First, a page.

First, congratulations (and thanks--she suggested some OTC remedies that actually worked better than the prescription I was given!) to my sister, S Dawg, who just finished earning her Masters in Nursing this past week! I am sure she (and her husband and children) will be happy to be *merely* working full time, rather than working full time and going to school full time simultaneously! I don't know how she did it. She's way more efficient than I am.
Second, in addition to re-doing my old coffee table (the Russian motif one), I am tinkering with a giant Maitland-Smith armoire with a mirrored door which will eventually be the main piece of clothes-holding furniture in my downstairs bedroom (once I am done with the modifications, I intend to move all my apparel from the upstairs room I initially thought would be mine--before the memory-foam mattress fiasco--and it will become a guest bedroom). As I paid very little (and it had several obvious superficial issues that I knew were fixable), I knew it was a project piece when I bought it (Maitland-Smith is a high-end North Carolina furniture maker, and this item originally retailed for several thousand dollars). One outstanding flaw, at least in my mind, was the stupid little fence of bamboo it had stuck along the top edge--neither in architecture nor in furniture design have I ever liked purely decorative railings. I knew I was going to pull that sucker off the minute I saw it.
As frequently happens when one buys a pig in a poke, even at a bargain, there were a couple of condition problems that the eBay seller didn't mention that were obvious when the thing arrived on my doorstep. Oddly, at least two of these were not the result of any abuse on the part of the previous owner, but were issues that could be placed squarely at the feet of the M-S designers: the use of tiny wood screws to hold on the back panel of the drawer-chest (it had popped off in transit, but will be easily re-attachable with longer screws), and, damningly, the fact that the mirrored door wouldn't close properly, because the dinky little hinges on the top and bottom were warped. I took the hinges off and weighed the door on my postal scale: 32 lbs. That's a whopper of a door (very well-made and solid), and it defies the laws of physics and all common sense to think that two wee little brass bits no more than 2mm thick would be able to sustain it in place, much less allow it to swing freely.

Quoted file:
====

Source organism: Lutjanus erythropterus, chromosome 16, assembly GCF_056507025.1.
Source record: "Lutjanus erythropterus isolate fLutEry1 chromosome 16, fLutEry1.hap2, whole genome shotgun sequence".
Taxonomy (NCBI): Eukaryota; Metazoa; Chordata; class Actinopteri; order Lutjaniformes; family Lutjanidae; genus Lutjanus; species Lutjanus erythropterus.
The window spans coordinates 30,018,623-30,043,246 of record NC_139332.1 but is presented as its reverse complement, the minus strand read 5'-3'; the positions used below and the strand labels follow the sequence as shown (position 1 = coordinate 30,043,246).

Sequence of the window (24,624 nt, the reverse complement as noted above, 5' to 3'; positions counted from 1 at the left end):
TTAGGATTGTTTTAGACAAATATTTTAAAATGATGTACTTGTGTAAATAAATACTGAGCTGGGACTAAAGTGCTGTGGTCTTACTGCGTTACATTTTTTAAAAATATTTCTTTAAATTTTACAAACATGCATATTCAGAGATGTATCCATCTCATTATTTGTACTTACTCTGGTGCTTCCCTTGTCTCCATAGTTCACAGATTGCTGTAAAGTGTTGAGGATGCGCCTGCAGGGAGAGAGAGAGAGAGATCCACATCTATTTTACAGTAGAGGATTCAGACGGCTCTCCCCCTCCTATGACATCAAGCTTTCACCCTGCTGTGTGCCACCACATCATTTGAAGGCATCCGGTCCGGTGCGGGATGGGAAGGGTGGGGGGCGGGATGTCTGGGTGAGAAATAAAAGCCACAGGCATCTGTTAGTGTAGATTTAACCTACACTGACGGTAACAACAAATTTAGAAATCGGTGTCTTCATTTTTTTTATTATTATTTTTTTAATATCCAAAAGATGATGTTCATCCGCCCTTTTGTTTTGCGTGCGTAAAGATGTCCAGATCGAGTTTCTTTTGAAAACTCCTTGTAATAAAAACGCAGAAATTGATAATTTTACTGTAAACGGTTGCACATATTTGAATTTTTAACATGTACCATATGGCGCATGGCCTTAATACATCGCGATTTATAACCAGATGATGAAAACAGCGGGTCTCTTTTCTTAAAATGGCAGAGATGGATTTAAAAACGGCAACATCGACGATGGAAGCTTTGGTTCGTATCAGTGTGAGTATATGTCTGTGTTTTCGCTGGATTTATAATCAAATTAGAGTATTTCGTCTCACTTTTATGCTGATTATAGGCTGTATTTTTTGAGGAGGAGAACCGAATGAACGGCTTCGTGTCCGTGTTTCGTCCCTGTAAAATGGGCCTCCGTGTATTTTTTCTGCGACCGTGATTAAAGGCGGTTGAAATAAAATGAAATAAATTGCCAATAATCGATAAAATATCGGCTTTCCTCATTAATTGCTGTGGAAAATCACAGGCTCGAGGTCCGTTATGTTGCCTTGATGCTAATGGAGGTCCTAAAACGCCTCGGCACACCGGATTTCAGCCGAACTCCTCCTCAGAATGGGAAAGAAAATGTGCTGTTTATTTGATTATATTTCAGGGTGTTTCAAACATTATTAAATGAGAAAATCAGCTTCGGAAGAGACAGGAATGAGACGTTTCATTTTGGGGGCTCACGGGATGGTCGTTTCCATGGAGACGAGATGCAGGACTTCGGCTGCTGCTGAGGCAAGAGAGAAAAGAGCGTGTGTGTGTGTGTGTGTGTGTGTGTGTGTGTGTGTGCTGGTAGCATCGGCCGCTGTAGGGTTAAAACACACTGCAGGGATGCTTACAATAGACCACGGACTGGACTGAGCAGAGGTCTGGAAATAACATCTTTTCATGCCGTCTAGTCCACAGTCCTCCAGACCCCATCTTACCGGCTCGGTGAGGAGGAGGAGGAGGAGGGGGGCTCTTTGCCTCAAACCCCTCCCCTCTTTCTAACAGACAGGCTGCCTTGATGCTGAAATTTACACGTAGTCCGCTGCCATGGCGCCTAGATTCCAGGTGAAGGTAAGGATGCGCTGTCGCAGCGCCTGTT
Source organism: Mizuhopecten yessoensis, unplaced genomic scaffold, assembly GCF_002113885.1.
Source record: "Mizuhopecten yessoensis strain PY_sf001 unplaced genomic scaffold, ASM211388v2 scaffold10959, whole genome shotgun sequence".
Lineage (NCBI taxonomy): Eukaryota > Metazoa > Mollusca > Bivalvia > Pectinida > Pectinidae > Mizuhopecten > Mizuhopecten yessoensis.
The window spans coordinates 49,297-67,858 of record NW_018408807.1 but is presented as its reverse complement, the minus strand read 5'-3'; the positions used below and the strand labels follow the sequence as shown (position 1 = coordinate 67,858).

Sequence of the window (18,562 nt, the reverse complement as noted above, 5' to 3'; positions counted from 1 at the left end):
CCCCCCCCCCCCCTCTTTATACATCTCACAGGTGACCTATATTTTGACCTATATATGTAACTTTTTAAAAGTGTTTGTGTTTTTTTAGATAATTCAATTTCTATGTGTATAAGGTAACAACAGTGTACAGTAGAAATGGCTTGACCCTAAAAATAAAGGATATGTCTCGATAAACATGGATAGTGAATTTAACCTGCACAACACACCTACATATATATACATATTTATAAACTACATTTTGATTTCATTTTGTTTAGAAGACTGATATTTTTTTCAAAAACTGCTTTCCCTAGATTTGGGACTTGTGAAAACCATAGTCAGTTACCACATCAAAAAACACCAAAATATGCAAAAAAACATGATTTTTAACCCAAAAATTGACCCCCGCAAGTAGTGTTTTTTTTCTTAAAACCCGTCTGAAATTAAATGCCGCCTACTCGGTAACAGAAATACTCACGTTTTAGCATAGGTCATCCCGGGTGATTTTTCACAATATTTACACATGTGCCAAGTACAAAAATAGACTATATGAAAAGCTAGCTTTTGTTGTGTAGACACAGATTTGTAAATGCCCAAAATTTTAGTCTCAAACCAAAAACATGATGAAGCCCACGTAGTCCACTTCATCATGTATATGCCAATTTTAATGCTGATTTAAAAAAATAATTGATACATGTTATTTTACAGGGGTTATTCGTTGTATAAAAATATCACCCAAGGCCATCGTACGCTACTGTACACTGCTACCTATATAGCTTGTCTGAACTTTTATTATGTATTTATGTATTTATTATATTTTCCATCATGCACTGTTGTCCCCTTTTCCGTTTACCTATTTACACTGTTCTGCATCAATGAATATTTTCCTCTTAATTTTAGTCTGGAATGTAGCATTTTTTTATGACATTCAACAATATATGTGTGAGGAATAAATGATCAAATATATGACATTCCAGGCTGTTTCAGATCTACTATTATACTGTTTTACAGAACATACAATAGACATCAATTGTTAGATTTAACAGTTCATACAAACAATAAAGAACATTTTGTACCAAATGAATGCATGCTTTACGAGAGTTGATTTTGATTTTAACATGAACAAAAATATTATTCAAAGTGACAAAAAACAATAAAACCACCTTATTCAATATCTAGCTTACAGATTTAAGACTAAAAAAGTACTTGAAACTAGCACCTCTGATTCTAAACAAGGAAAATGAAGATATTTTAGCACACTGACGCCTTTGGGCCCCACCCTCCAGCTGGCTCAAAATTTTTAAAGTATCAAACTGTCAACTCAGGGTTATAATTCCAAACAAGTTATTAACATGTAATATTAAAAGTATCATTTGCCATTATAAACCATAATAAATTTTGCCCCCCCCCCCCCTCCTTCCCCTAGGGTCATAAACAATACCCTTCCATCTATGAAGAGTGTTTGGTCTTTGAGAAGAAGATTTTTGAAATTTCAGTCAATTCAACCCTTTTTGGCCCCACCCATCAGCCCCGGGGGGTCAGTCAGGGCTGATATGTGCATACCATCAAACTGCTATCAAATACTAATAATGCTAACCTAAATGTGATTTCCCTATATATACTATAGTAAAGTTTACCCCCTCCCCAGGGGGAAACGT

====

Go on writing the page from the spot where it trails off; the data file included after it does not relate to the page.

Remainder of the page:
So, I have been learning a lot about hinges (my brother Nate told me I need to get "offset knife hinges" to replace the bad originals and I watched a how-to video on YouTube to assure myself that I would be able to install them once I procured the right ones--they aren't available locally, but thank God for the internet! I plan to get ones that can handle up to 200 lbs.) and other things. For example, I did not know that 3/8" hardwood wasn't to be had at Lowes--they have that thickness in soft pine, but not in something more robust, which is what I need to fill a notch in the side of one of the drawers. It turns out, that size of wood is mostly "to the trade" of cabinetmakers, so I sent off an email to the fellow who re-did my mother's kitchen, asking him if he had any scraps (it's not like I need a lot). Worse comes to worst, I'll use a piece of 1/2" red oak and sand the dickens out of it before I cut it to fit. I also need to install some shelves--the pins are there to hold them, but the shelves themselves are AWOL. I may just end up using something cheap for these for the short-term. I can beg wood scraps, I'm going to hunt for the hinges online, and I have already successfully removed the bamboo fence railing, but I'm not putting more money into this until I have income. That said, it's turning out really beautifully on the outside, and it's solid, so other than the aforementioned quirks, I'm pleased.
I have a local jewelry event tentatively planned for the end of June--it's at a children's fashion show (not "Toddlers & Tiaras", just pretty girls' dresses!). I'm scraping along meantime, trying to turn time (of which I have an abundance) into money (of which I have none).